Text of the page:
This is very important, especially if you are photographing from a high vantage point. The ball needs to sit on a flat surface, finding a crevice to sit the ball on is better. Once you have placed the ball ensure it isn’t going to fall and keep your hands near it during this time.

If there is no place to rest the ball you can ask a friend if they’ll hold the ball for you. You need to be especially careful on a windy day, a strong gust of wind can move the ball if it’s not in a secure position.

In this photo of the Taj Mahal there is reflection in the background, and this reflected image is in fact upside down.

In this photo of the Taj Mahal, there is a reflection in the background, and this reflected image is in fact upside down.

#7 – Lighting the subject in front of the ball

You should have a well-lit subject in any kind of photo, but it’s even more important with refraction photographs. A strongly lit subject will shine through the ball with less reflection appearing on the ball. Look to photograph when the sun is behind you or during blue hour shooting towards lit buildings.

Refraction photography versus a standard landscape

A lot of locations that suit refraction photography with a glass ball will also be good for regular landscapes. The question is why photograph a refraction photo when you could take a wide-angle shot of the same scene? Let’s take a look at some of the pros and cons of crystal ball refraction photography.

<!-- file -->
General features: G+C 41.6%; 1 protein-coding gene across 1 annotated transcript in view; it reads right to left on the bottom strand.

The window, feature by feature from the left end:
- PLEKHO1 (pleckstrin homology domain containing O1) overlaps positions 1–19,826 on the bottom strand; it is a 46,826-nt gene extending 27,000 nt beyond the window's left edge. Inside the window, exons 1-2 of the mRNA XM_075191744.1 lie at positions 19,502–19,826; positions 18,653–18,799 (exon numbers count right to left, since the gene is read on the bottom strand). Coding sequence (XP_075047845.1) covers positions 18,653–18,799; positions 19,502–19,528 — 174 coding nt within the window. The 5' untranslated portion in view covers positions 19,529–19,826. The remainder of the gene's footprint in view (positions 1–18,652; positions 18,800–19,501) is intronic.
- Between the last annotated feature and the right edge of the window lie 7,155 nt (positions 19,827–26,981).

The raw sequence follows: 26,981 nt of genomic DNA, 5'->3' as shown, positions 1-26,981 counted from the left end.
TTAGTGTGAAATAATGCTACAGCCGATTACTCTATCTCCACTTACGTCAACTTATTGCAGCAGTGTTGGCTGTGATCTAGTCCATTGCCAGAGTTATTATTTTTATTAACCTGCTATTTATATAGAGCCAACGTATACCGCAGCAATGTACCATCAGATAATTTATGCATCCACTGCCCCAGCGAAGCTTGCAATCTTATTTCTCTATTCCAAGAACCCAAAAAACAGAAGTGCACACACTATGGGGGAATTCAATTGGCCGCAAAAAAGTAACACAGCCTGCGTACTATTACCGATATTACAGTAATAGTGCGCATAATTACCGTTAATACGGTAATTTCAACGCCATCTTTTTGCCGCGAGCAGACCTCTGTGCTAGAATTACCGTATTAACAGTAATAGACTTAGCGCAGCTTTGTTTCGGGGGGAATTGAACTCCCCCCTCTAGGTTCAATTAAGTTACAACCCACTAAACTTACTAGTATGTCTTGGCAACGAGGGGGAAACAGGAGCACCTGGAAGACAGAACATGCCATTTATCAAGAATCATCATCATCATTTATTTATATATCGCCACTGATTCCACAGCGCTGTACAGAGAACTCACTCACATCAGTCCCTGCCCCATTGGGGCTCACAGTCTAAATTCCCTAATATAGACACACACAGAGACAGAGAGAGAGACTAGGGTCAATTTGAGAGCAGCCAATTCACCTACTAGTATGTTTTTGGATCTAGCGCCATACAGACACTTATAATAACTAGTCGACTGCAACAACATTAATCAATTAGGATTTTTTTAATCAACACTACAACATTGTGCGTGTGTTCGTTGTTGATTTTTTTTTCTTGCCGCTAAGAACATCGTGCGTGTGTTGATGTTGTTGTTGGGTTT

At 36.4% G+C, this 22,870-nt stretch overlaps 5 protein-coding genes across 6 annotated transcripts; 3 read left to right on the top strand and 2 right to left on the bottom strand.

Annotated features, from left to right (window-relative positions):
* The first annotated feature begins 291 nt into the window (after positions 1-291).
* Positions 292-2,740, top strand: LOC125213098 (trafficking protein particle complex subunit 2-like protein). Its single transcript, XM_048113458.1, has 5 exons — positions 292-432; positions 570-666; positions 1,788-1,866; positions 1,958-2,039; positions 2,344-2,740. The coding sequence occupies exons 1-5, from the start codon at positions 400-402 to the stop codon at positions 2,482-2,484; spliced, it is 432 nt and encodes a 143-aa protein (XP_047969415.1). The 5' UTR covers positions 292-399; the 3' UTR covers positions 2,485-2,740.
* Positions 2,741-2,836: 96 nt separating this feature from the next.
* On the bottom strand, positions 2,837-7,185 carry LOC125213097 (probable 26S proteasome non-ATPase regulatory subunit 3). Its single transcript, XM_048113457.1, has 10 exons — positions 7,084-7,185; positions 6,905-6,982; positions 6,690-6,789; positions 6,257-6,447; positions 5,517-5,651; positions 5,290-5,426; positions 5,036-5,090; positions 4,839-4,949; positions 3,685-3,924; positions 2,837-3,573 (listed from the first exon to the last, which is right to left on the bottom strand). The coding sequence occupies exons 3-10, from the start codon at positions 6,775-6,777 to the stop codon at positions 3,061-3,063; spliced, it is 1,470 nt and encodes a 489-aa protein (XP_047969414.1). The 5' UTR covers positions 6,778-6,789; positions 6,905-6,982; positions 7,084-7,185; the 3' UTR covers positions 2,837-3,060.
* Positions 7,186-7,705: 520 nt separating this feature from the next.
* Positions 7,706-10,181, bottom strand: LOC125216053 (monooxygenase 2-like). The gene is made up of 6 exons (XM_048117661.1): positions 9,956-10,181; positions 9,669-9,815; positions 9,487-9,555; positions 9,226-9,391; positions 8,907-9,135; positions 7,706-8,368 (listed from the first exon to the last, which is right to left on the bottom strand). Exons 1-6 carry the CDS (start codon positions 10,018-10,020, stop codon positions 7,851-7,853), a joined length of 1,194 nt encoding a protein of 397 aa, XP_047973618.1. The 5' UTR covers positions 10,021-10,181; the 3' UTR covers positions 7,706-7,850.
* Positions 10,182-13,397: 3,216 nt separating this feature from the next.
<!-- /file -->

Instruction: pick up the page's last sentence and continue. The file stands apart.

Pros of refraction

  • A glass ball is cheaper than a lens and allows you to create a fish-eye like effect.
  • You can move the ball to different positions in your scene.
  • Using a large aperture in conjunction with the ball to create bokeh, is great for minimalism.
  • Scenes created with a crystal ball often have a more artistic feel.
  • The ball creates a natural frame for your photo.
Images that work well as a wide angle photo also work well inside a crystal ball.

Scenes that are well suited for a wide-angle photo also often work well inside a crystal ball.

Cons of refraction

  • The larger glass balls are heavy to carry, in an already heavy camera bag.
  • You need a macro lens, something a landscape photographer may not normally carry.
  • Distortion on the edge of the ball.
  • It’s difficult to get a sharp image inside the ball.
  • The image in the ball is upside down.

The choice of taking a glass ball is yours to make, I highly recommend experimenting with it, though.  The pros really outweigh the cons, and following the tips in this article will help. You may also find weight an issue, so I recommend scouting a location before shooting with the ball. Then return for a second visit with just the equipment you need to take the photo, this will reduce the weight somewhat.

Experiment with the ball

The first thing you’ll need of course is a crystal ball, you can buy them easily through our web shop. While you wait you can try filling a wine glass with water, you’ll get the refraction effect this way too.

Now you’re ready to get started, so head to a local landmark and start experimenting. The list of subjects is really endless; you can start with a lone tree, a church, or a cityscape scene. If you have any photos that show refraction please add them to the comments below, it would be great to see them.